This is an art movement—digital graphics, poetry, music, and video production style—in its entirety born on and borne by the internet. It emerged from webforums like tumblr and aesthetic art movements conjoined with very millennial views on nostalgia and consumerism in the age of information, an age when all of everything is at our fingertips. Vaporwave takes a political and emotional stance on these topics and confronts it with political and emotional art.

The style is characterized by a fascination with consumerism (especially malls and mass consumerism), an 80s-esque starry-eyed view of technology that is now obsolete, Japanese writing, neon signs, the city of Miami, the background music of malls and elevators, suicidal ideation, the feeling of being purposeless and anonymous in a massive generation, concepts of decadence and luxury from the 80s, 80s pop, greek statues and aesthetic, early versions of the Windows OS (pre-ME), 80s/90s computers, virtual reality, VHS artifacts, weed, and glitch art.

See the Further Reading section at the bottom of this post for more info.

Vaporwave has become a bit of a cult with active forums, facebook groups, and IRC channels dedicated to uniting people who connect to this music. Many of these people are nostalgic old punkers from the 80s, or disaffected millennials. This music hits home for people I think because it’s rooted in philosophy and nostalgia—two of the things that are very unique and intensely personal to an individual. On the venn diagram of people who enjoy memes, anti-capitalist sympathizers, and those in possession of the musical patience necessary to process new musical movements, vaporwave lies in the minuscule center. This is necessarily small, and a genre like this is only possible because of the access granted to it by the internet.

But how does something like this come to be in a larger cultural context?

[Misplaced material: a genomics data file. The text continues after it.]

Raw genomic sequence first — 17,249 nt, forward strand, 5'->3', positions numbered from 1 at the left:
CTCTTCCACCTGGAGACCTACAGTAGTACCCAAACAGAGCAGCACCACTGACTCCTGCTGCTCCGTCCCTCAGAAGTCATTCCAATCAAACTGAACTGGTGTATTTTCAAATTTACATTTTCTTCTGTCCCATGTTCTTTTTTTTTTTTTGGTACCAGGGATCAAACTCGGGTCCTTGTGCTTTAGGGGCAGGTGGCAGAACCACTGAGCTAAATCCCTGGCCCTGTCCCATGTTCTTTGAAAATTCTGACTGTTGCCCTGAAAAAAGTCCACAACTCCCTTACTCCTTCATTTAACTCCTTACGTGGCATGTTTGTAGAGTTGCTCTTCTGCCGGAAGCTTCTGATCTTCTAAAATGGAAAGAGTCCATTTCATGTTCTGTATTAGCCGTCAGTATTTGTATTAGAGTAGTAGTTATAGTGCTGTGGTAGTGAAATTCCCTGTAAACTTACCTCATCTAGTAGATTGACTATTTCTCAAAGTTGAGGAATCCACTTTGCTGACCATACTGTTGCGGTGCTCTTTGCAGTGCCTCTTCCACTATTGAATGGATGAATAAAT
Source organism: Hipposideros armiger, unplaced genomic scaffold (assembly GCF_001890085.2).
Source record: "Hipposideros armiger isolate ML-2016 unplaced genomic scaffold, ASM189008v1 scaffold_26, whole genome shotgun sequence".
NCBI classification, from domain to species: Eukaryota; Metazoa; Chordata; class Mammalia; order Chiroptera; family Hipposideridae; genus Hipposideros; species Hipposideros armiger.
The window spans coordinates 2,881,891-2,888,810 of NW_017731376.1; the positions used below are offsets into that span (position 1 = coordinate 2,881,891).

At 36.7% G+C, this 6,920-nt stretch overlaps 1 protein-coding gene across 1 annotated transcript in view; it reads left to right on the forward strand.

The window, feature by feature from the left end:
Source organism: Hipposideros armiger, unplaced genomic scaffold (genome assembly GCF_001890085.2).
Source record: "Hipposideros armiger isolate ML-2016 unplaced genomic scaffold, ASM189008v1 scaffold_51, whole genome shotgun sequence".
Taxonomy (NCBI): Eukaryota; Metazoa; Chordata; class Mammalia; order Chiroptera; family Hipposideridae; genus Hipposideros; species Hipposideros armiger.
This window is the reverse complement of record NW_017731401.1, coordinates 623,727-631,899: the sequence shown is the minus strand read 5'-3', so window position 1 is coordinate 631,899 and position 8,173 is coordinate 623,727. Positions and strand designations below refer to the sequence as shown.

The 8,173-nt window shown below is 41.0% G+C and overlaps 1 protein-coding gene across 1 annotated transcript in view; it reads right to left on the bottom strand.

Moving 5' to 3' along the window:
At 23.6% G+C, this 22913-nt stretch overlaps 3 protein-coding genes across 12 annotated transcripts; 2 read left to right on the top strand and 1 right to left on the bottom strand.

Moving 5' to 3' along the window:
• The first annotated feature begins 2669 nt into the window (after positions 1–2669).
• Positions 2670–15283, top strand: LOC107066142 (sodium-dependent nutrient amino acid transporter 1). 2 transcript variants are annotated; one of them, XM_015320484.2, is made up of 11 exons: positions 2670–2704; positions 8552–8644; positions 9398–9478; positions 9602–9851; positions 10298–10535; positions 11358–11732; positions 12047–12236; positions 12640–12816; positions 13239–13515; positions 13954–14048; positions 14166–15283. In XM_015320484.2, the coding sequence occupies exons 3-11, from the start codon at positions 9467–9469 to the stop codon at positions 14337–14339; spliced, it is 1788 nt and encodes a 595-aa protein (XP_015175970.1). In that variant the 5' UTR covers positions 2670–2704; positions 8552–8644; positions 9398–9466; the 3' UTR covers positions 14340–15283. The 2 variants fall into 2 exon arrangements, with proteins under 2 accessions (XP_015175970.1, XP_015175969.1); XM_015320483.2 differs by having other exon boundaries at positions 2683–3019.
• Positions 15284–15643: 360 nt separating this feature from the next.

After the deregulation of the advertising industry under Reagan in 1983, the ban on advertising in children’s programming was lifted. Likewise, merchandisers were also now allowed to make consumer products based on children’s shows. 1983 saw the cancellation of many popular (but ultimately unprofitable) education-based television shows for children (think: Schoolhouse Rock!) and the premiere of many merchandisable television shows and movies, creating an explosive consumer demand for toys, action figures, and branded merchandise based on television programs. These practices grew more and more predatory, infiltrating all aspects of a child’s visual media experience (magazines, television, etc). The dawning of the age of television caused the so-called “atari crash” of 1983-85, when the video game industry nearly collapsed due to the shift in young consumer interest FROM video games and TO television. After years of depression, the video game industry stepped up their game and began producing games with stories not unlike the stories children would watch on television, leading to a major shift in focus for the video game industry that lasted until the smartphone boom of the late 00’s. Video game companies also made partnerships with television brands, releasing branded video games. The competition for the attention of middle-class children was so intense that it drove innovation not only in media, but in technology. As computer chips shrank, science fiction because science reality and transported children into a living fiction that escalated their connection to the consumer market. This ran amok until it was scaled back with the Children’s Television Act of 1990, which put back some of the regulations on advertising in children’s media. While the CTA did effectively scale back advertising, the culture of the preteenage experience had already been permanently changed. Advertising to children was still happening, the toy industry went global and raked in billion-dollar profit margins year after year, and a whole new generation was reared with consumerism engrained into their cultural experience.